There is something inherent within 65Daysofstatic that suggests a profound sense of self-flagellating masochism. Not just within their intense, post-industrial ear assaults but in their astonishing level of workaholic creativity. This, remember; is a band who once stated their 'disappointment' at having played under 100 gigs in a year. The new Heavy Sky EP is no less than their seventh release in six years (including live albums and EPs). Collated from a series of culled tracks from this year's We Were Exploding Anyway album, it again illustrates the mind-boggling array of productivity emanating from this band. When most people release an EP, it contains four to five tracks and lasts about 20 minutes. Heavy Sky, on the other hand, runs to seven tracks and lasts nearly 34 minutes. From this, it is safe to deduce two things. Firstly, 65dos have a laudable desire to negate cutting corners, providing their fans with value for their coin. And secondly, they probably don’t sleep that much.
The problem with outtakes albums is that… well, they ARE tracks previously left lying on the cutting room floor. And most of the time, there is a good reason (I’ve never quite bought the 'it didn’t sound right on the album- explanation - if it’s good, it’s good). There are precious few examples of an off-cuts album surpassing the parent body (The Final Cut is the only one that springs to mind and I think 75 per cent of Pink Floyd would happily disagree with me on that point). And thus it proves with Heavy Sky. It isn’t bad, there isn’t a single poor track and there are two or three moments of intense, sublime beauty. But in comparison to the excellent We Were Exploding Anyway, there are several times that you find yourself nodding and thinking 'Yep, I can see why this didn’t make the grade'.
In contrast to the general tendency of releases, you unearth the true seam of beauty within the central strata of Heavy Sky: the record has a tendency to drags at its welcome and goodbye. The opening edit of ‘Tiger Girl’ retains the same wonderful break-in-the-stormcloud beats and guitar enormity of the original but this seems a shame to confine into such a small period of time. ‘Sawtooth Rising’ is much better: growing through a thicket of darkened Underworld beats and breaths into a clearing realisation of searing beauty. One of the key aspects to 65Daysofstatic’s sound has always been their eternal precipice-teetering: you’re never too sure where they’re about to move next. The problem with the likes of ‘The Wrong Shape’ and especially the baffling closer, ‘Guitar Cascades’ (more to follow) is that it’s a little too obvious, as if they’re painting by numbers. It still retains the same intrigue, but the structure is entirely predictable.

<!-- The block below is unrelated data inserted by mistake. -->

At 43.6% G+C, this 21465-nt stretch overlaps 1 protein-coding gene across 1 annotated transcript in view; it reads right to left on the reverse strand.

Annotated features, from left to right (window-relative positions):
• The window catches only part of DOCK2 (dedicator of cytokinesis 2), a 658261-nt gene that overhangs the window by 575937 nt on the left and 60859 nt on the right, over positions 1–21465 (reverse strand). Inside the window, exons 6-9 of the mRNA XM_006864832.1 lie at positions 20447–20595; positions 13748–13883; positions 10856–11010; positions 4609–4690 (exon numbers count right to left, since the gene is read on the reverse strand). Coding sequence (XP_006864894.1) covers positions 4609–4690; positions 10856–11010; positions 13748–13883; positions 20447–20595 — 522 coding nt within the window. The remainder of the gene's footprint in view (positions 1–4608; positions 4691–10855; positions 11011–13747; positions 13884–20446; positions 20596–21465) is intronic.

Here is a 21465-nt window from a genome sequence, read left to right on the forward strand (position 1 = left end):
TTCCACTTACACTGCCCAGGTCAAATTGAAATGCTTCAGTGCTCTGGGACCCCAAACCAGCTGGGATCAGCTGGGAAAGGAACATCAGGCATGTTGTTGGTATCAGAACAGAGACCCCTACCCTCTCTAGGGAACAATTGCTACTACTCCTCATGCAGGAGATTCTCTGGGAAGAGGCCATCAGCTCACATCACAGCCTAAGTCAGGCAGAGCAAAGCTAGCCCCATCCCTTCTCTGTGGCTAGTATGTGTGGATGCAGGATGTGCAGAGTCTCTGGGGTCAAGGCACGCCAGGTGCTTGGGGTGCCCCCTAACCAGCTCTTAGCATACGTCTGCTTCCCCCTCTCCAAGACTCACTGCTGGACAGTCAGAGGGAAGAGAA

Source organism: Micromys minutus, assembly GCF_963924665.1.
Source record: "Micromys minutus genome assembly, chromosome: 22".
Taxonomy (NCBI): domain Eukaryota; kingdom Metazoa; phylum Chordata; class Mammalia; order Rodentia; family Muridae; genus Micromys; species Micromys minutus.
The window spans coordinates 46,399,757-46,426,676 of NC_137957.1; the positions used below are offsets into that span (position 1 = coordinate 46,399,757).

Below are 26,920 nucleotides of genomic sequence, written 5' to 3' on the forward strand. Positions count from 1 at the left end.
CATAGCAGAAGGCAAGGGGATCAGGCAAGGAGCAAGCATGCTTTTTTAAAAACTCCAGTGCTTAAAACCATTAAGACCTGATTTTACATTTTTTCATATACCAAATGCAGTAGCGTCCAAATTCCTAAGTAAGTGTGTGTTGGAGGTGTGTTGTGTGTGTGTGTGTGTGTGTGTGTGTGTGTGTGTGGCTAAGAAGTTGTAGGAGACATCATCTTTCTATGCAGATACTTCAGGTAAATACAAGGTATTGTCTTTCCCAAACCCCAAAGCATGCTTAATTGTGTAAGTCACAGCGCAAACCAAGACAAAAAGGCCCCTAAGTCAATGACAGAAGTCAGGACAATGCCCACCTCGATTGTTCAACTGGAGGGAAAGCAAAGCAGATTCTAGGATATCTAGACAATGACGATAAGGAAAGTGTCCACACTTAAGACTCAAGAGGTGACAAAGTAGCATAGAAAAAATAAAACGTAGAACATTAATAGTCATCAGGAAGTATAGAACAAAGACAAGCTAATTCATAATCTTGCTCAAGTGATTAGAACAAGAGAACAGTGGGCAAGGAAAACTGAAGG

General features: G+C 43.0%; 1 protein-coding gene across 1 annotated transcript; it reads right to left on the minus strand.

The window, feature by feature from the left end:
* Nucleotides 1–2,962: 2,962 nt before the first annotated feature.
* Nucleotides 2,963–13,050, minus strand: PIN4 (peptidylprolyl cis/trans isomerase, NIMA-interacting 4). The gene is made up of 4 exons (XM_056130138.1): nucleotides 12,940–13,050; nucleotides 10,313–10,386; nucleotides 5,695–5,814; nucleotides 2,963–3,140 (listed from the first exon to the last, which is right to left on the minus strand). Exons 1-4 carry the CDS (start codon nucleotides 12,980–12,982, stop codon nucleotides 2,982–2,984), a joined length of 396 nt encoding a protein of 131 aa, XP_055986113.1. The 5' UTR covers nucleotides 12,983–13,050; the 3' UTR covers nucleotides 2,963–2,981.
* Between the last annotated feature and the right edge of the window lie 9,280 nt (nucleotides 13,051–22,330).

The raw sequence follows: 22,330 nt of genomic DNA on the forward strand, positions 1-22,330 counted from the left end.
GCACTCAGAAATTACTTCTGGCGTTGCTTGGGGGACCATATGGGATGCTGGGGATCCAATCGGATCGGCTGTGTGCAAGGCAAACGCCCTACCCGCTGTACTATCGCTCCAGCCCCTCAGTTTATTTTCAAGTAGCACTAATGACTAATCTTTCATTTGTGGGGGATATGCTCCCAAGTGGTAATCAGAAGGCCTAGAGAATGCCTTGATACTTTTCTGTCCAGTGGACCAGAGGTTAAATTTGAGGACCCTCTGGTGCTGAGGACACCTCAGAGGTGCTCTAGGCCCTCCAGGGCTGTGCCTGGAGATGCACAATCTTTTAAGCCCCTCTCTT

When they get it right, they still shine beautifully. ‘Pacify’ is a gorgeous piece of delicate, romantic, ambient-with-muscles electro-sonic texturing; simply beautiful to behold. And ‘PX3’ can be cherished in very much the same vein, building beyond earth and sky to something wonderfully stratospheric. Those two tracks serve as the standouts and though it doesn’t particularly move heaven and earth, ‘Beats Like a Helix’ is a pleasingly truncated and demented romp through drum‘n’bass/dubstep territory, as if the band have just decided to go all-out f**king mental for two minutes. Which leads onto the aforementioned ‘Guitar Cascades’, which sadly just seems out of place and unnecessarily drawn out. You listen to the entirety of its 10-minute lifespan waiting for something to happen but it never quite does. It isn’t broad and belligerent enough to be something truly epic; it isn’t soft enough to be a cushion of ambience. It simply sits there in the middle lane for ten minutes. Which is impotently frustrating, as you are patently aware that 65daysofstatic are far, far better than this.
Heavy Sky is a mostly fine release and a welcome, intriguing addition to the 65dos oeuvre: we didn’t expect it and now we have it. But in all honestly, in direct comparison to the almost unanimous excellence of their back catalogue, it does come across as a slight stoop in stature. That said, a modest release by 65daysofstatic still effortlessly surpasses the majority of their peers. In taking the decision to clear out their vaults, the release of this EP suggests that 65daysofstatic are flicking over a clean page for another elaborate, sky-touching project. First however, they are apparently preparing to live-soundtrack 1972's eco sci-fi classic Silent Running. Do they ever rest? What do they put on their cornflakes? Who knows. The important thing is that we have them as part of our world.
7David Edwards's Score